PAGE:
|The IBVMs in Ireland|
The lack of formal schools in Ireland acceptable to Catholics in the 17th and for most of the 18th centuries led many Catholic families, who could afford to do so, to send their children abroad to be educated.
A silk merchant in Dublin, John Ball and his wife had been happy to send their eldest daughter to the new Ursuline school in Cork. However, the Rebellion of 1798 and its aftermath made travel between Dublin and Cork very dangerous.
The Ball family decided that their younger daughters Anna Maria, Isabella and Frances, and their son Nicholas, should go to school in England. The girls were sent to the IBVM convent in York.
Frances Ball finished her education in York in 1808 and returned to Dublin. She confided to Fr Daniel Murray, a family friend, that she wanted to become a Religious as soon as she could get her parents' consent.
In 1809, Fr Murray was ordained Coadjutor Bishop of Dublin. He was to become one of the greatest Archbishops the Dublin Diocese has ever had, and was instrumental in the foundation of the Irish Sisters of Charity and of the Sisters of Mercy, the re-organisation of Maynooth College, the foundation of All Hallows College, the introduction to Ireland of the Society of St Vincent de Paul, the building of many Churches including the Pro-Cathedral and Westland Row.
Archbishop Murray realised that if the Catholic Church was to be revived after the persecution and suppression of the penal days, it was essential to provide Catholic education for the people. He invited the CJ Sisters at York to establish a school in Dublin but they were not in a position to send sisters at that time.
It was arranged that Frances Ball would enter the IBVM in York and that she would return to Dublin in due course to set up the first IBVM house in Ireland. Frances Ball now became known as Mother Teresa Ball.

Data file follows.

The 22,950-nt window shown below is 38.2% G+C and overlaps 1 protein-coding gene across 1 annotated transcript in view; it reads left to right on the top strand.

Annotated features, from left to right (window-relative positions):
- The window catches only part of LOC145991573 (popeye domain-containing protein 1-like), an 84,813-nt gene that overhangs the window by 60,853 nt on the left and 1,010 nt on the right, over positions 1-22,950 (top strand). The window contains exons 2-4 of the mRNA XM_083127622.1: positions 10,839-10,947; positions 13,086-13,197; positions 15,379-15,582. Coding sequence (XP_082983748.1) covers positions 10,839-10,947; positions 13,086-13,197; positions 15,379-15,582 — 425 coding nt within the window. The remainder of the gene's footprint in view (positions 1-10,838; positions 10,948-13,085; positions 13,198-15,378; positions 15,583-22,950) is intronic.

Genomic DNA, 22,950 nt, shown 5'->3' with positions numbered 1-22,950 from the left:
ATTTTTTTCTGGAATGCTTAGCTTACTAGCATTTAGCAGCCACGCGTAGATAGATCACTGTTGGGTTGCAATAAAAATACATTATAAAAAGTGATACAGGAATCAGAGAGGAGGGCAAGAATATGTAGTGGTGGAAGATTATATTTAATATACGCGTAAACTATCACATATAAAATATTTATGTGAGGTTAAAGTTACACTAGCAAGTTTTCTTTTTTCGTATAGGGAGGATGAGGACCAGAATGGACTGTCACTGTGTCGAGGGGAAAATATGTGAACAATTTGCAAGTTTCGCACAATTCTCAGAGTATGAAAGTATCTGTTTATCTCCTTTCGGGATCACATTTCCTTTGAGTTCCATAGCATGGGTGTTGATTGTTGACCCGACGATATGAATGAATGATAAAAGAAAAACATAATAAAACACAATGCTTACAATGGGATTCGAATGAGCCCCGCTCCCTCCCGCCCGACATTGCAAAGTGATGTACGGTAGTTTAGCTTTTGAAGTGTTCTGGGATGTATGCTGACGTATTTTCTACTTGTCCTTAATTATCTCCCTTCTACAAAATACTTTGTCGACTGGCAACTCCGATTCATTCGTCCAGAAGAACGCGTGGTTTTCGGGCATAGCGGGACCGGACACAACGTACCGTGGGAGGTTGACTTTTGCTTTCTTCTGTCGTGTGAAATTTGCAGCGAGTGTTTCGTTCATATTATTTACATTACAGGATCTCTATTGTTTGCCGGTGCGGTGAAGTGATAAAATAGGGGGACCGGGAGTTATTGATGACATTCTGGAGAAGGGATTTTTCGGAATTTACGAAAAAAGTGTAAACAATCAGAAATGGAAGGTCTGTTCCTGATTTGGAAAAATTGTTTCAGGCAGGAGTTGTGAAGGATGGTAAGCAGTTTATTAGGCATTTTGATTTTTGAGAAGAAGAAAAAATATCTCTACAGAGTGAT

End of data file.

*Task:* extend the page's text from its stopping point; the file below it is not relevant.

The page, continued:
In 1821, when Mother Teresa was ready to return to Dublin, Dr Murray bought Rathfarnham House with forty acres of land. The house had been built in 1725 and had been owned by the Palliser and Grierson families.
Before the house could be used by the IBVM sisters, a number of structural repairs had to be carried out. Mother Teresa and two companions eventually moved to Rathfarnham House on November 4, 1822.
Because there were three of them in Rathfarnham House that first evening, Mother Teresa decided to call the house 'Loreto' after the village in Italy to which the Nazareth house of the Holy Family was said to have been miraculously transported.
The name 'Loreto' had been used by all houses founded from Rathfarnham over the years since that November evening. Eventually, the Sisters become known as 'Loreto Sisters', although their official title remains the Institute of the Blessed Virgin Mary.
A school for girls was established in the newly named 'Loreto House' at Rathfarnham. Although the Relief Acts of 1782 and 1792 allowed schools for Catholics in Ireland, those conducting the schools still had to get a licence to do so from the local Church of Ireland Minister or Bishop.
The licence obtained by Mother Teresa Ball from Henry McClean and Thomas Jones on 16 June 1823, as well as copies of the required Oath of Allegiance to the King taken by Mother Teresa on 6 May 1822, are preserved in the Loreto Archives.
The National School system as we know it to day was introduced by the Parliament in 1831 and took some years to become established. In advance of this development, Mother Teresa started what were called 'Poor Schools' everywhere she set up a house.
By degrees, a number of young Irish women joined Mother Teresa and became members of the IBVM. Unfortunately, consumption claimed the lives of many of these first sisters while they were still young.
The cemetery at Abbey House, Rathfarnham bears witness to the great losses of those early years of the IBVM in Ireland, and to the extraordinary courage of women who carried on.